Despite our fascination with the dark side, there seems to have been an alternative strain of light-tinged metal stretching out from the fretboard, from the early doom-meanderings of Trouble’s “Psalm 9” to the yellow-and-black hair attack that was Stryper. One of the latest incarnations to walk the water of contemporary metal is America’s A HILL TO DIE UPON: not self-righteous preachers or fiery evangelists, but humble metalheads who are passionate about their metal. And this is our common denominator: in the same way that I can enjoy listening to Burzum even though I disagree with Varg on many fundamentals of belief. I caught up with one of A Hill To Die Upon’s founder members Michael Cook to discuss matters of metal:
Thanks for agreeing to the interview. For those who don’t know, AHTDU are from the USA, and genre descriptions of their music range from black metal to death metal to melodic death and melodic black. How would you actually describe your music?
Blackened death I think would be the closest we could come to pinning it down. We have really been influenced by bands like Behemoth and Belphegor and how they blended the styles. We think death metal is great, and black metal is great, but when you mix them it takes things up to a whole new level.
You formed in 2005, beginning the band with two brothers Adam and Michael. What was the music like in those early days, and how does it compare to your present incarnation?
It was just hardcore back then. Hardcore was so popular back then and that was the heaviest music we knew existed. Our music back then was pretty straight forward and we had a very similar song structure, but if you listened to our music now and then, I doubt you could put them together.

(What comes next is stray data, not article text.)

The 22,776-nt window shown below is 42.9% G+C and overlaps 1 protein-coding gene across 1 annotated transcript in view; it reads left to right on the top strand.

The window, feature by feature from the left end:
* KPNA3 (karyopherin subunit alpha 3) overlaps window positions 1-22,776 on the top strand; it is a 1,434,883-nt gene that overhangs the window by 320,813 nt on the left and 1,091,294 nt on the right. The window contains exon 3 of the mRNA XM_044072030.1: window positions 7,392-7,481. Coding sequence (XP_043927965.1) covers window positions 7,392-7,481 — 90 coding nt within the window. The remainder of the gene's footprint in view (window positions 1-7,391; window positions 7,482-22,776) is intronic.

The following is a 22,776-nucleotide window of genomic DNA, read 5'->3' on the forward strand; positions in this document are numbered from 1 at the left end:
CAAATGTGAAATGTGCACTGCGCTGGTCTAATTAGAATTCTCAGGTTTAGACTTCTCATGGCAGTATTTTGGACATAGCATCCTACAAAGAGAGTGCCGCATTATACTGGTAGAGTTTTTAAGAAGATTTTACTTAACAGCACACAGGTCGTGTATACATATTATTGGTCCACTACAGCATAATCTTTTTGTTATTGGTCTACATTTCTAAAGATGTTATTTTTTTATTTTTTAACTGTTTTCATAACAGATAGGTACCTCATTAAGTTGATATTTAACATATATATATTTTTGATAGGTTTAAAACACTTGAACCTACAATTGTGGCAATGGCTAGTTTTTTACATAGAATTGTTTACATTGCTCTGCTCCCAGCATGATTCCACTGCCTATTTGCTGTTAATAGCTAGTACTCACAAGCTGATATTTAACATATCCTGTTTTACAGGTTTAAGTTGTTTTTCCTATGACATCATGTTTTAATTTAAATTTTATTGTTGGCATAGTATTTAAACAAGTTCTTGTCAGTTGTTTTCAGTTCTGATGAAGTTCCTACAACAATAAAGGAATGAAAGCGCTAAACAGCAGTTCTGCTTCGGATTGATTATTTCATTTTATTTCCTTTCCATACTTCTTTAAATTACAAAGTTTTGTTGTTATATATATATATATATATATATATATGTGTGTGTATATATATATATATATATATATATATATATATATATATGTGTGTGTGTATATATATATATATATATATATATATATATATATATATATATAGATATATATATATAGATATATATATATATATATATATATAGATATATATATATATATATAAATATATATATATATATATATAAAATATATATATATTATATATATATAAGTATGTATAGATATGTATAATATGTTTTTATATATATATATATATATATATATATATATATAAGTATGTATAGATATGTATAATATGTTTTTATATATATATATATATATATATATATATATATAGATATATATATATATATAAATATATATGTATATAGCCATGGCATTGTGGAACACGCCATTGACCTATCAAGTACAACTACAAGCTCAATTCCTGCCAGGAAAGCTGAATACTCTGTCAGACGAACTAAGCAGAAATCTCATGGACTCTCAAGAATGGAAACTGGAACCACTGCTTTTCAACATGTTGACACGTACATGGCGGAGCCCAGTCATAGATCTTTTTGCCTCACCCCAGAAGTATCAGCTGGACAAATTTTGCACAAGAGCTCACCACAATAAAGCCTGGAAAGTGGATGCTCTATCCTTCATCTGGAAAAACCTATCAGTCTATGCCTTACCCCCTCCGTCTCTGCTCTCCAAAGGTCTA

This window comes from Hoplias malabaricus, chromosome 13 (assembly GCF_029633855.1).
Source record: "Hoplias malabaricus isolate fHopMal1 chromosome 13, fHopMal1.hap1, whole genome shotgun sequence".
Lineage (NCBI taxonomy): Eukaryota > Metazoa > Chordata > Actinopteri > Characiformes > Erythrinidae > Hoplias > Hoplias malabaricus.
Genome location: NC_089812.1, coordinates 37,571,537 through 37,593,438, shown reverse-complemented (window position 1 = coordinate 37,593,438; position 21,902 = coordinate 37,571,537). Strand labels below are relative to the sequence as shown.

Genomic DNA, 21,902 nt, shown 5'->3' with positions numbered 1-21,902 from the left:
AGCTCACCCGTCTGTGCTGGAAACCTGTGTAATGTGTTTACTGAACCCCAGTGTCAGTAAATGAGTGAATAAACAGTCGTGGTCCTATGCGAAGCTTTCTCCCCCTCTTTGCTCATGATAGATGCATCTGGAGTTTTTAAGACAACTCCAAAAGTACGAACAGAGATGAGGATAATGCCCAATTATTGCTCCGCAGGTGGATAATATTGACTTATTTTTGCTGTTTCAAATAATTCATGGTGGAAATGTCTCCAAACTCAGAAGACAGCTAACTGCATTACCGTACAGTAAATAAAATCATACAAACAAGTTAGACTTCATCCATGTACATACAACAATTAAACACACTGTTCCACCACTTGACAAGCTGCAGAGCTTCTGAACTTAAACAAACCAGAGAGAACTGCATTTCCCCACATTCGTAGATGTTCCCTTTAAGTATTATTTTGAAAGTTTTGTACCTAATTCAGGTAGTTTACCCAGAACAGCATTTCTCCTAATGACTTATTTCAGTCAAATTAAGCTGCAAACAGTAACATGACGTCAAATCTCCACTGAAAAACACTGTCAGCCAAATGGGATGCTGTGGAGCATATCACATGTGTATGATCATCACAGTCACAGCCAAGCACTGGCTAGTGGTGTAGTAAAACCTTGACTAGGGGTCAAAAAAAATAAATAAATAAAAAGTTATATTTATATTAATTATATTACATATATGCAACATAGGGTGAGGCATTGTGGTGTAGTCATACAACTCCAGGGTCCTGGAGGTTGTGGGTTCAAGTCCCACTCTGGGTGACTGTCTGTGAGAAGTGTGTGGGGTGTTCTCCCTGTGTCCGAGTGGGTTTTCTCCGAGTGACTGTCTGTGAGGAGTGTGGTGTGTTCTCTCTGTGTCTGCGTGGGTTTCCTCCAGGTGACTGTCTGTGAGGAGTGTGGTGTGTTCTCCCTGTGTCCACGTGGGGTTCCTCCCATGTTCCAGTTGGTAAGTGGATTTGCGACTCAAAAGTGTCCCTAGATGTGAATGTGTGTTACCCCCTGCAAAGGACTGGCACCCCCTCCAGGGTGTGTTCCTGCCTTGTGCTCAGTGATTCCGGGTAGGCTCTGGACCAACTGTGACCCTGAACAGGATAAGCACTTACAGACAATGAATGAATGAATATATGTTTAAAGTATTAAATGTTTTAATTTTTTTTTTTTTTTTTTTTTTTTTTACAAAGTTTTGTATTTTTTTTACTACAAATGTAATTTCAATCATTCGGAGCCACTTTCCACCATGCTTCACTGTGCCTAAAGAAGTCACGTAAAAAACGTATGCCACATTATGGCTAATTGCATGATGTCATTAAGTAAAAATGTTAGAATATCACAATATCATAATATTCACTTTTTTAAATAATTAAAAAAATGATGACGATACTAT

Being as we live in Illinois, there really isn’t a metal scene! There has been a pretty negative reception from a lot of people, but it really depends. Us being Christians really bothers some people, and some people just want to listen to metal.
Your first full-length release was “Infinite Titanic Immortal” in 2009. I have to say that must be one of my favourite album covers – is there any symbolism there? Or is it just a great picture?
Thank you! Bogdan Amidzic did a fantastic job. There is not a great meaning overall, but there is a lot of little things. The two-headed eagle is something we’ve always liked and we wanted to see it in full flesh. That’s about as far as that goes, but when you fold out the other panel you can see a pyramid that refers to the song “Eclipse of Serpents.” There is a lot of Lord of the Rings references too. You can see a war elephant, and if you look close enough, a little Gandalf figure. That wasn’t intentional, but the artist knew we were LOTR fans and so he put it in.